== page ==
LIVERMORE FALLS – Police underwent a six-hour training course Tuesday to add Taser stun guns to their cache of law enforcement tools. Two officers went on the road with them that evening.

They join a growing number of police departments around the state and country using Tasers, an electronic stun device.

Livermore Falls police Chief Ernest Steward Jr. said he was one of four officers who volunteered to be tasered.

The device, shaped somewhat like a gun, shoots an electrical current made to disrupt muscle control. It tightens the muscles, preventing suspects from acting hostile.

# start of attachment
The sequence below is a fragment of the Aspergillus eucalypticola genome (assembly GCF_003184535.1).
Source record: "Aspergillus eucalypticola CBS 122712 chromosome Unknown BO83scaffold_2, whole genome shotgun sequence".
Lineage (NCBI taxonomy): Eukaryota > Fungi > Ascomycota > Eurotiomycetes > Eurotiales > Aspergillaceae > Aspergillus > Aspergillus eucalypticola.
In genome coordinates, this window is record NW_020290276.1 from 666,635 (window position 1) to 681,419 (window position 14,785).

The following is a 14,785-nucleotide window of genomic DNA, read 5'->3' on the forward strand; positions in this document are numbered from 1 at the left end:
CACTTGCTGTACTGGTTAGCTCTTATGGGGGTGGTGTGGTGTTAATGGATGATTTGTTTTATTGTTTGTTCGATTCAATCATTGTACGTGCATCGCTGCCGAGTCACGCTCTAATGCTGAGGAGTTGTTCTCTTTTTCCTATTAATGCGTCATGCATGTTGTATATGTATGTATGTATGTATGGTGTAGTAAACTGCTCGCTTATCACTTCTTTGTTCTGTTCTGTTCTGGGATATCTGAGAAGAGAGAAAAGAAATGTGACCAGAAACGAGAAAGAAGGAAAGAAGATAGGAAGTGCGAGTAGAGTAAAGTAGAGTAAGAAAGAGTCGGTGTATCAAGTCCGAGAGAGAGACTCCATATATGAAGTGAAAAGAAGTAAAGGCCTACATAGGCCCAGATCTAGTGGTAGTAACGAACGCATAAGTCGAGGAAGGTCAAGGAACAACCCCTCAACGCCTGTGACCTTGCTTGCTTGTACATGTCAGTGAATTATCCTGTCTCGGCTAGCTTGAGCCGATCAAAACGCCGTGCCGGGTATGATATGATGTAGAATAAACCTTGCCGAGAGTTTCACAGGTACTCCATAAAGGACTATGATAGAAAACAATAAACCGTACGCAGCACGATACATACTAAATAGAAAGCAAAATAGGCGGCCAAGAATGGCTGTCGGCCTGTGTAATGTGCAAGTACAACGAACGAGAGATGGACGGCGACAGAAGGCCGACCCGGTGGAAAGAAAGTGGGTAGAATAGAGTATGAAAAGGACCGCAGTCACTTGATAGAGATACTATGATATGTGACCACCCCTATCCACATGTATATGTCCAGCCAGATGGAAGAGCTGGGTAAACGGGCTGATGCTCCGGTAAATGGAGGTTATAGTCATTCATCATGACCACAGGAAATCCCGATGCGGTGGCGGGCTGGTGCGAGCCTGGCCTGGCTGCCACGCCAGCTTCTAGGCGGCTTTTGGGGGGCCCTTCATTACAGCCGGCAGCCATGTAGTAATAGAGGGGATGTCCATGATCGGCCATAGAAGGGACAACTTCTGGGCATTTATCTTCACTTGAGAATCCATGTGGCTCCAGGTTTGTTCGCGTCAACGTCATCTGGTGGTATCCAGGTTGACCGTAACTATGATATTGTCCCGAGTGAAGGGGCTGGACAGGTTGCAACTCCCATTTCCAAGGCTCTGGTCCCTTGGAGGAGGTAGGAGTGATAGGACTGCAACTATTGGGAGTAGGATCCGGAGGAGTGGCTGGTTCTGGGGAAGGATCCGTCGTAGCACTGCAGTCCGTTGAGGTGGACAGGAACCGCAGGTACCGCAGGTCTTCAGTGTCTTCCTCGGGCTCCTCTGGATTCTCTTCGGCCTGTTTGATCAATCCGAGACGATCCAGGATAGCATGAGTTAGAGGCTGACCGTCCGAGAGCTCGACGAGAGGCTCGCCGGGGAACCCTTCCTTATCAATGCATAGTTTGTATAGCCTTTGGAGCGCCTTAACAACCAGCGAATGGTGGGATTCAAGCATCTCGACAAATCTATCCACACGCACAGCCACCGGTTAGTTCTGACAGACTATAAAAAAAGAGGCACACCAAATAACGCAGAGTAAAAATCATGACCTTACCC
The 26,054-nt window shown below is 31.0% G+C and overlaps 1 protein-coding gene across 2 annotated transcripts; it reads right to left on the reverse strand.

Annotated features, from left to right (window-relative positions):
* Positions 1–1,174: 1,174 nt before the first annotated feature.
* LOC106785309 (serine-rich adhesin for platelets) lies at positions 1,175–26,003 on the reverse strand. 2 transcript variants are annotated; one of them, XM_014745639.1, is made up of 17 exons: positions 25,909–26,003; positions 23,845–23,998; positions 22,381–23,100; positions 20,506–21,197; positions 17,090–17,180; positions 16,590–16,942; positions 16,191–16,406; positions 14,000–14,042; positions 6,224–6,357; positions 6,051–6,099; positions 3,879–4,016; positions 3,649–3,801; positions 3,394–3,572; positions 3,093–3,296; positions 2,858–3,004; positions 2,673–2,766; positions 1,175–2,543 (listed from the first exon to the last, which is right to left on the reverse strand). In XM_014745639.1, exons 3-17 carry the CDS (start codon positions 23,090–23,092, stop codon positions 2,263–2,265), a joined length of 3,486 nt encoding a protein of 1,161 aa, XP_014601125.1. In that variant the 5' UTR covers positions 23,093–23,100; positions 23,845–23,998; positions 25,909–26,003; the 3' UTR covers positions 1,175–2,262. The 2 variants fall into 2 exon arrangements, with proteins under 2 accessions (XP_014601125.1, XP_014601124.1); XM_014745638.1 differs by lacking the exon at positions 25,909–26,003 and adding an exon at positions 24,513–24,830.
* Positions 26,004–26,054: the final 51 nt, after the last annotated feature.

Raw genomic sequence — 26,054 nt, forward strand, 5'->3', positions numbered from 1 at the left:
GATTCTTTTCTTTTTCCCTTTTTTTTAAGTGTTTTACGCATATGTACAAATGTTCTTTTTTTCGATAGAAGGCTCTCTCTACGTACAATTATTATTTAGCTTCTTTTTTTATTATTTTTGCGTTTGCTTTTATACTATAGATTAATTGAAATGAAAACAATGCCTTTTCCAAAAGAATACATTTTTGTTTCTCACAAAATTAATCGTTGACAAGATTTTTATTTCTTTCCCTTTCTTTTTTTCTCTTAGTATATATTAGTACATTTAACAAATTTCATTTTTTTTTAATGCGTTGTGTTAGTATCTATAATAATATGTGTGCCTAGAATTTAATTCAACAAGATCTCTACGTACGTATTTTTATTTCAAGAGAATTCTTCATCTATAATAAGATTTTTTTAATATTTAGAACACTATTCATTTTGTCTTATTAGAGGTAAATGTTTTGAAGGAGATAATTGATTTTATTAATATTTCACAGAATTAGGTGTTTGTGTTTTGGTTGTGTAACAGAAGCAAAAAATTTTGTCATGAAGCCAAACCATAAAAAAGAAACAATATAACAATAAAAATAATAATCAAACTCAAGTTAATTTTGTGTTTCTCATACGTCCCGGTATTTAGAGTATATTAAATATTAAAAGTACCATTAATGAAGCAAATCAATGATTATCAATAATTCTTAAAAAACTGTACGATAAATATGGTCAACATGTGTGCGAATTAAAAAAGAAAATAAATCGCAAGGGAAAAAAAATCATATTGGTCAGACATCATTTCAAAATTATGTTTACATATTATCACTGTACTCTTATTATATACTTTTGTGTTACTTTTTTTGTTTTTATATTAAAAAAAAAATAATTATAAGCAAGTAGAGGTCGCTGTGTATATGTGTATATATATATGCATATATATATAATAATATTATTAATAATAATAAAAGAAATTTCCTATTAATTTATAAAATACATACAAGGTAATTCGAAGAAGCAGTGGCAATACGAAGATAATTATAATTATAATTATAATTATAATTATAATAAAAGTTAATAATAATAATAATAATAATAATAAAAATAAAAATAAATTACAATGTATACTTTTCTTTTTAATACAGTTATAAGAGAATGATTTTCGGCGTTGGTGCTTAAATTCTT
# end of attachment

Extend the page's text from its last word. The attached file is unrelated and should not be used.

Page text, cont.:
He said it didn’t hurt, but learned afterward that his legs were banging together.

Tasers are used to quell a potentially dangerous situation without a physical altercation between an officer and a suspect.

Guidelines for use of the Tasers have been developed as part of the department’s use-of-force policy, which also covers the use of pepper spray, Steward said.

“It’s going to be a better tool to use than pepper spray,” he said.

When pepper spray is used, Steward said, the suspect as well as the officer are affected due to the spray spreading through the air.

Training will be provided annually on use of the Tasers, he said.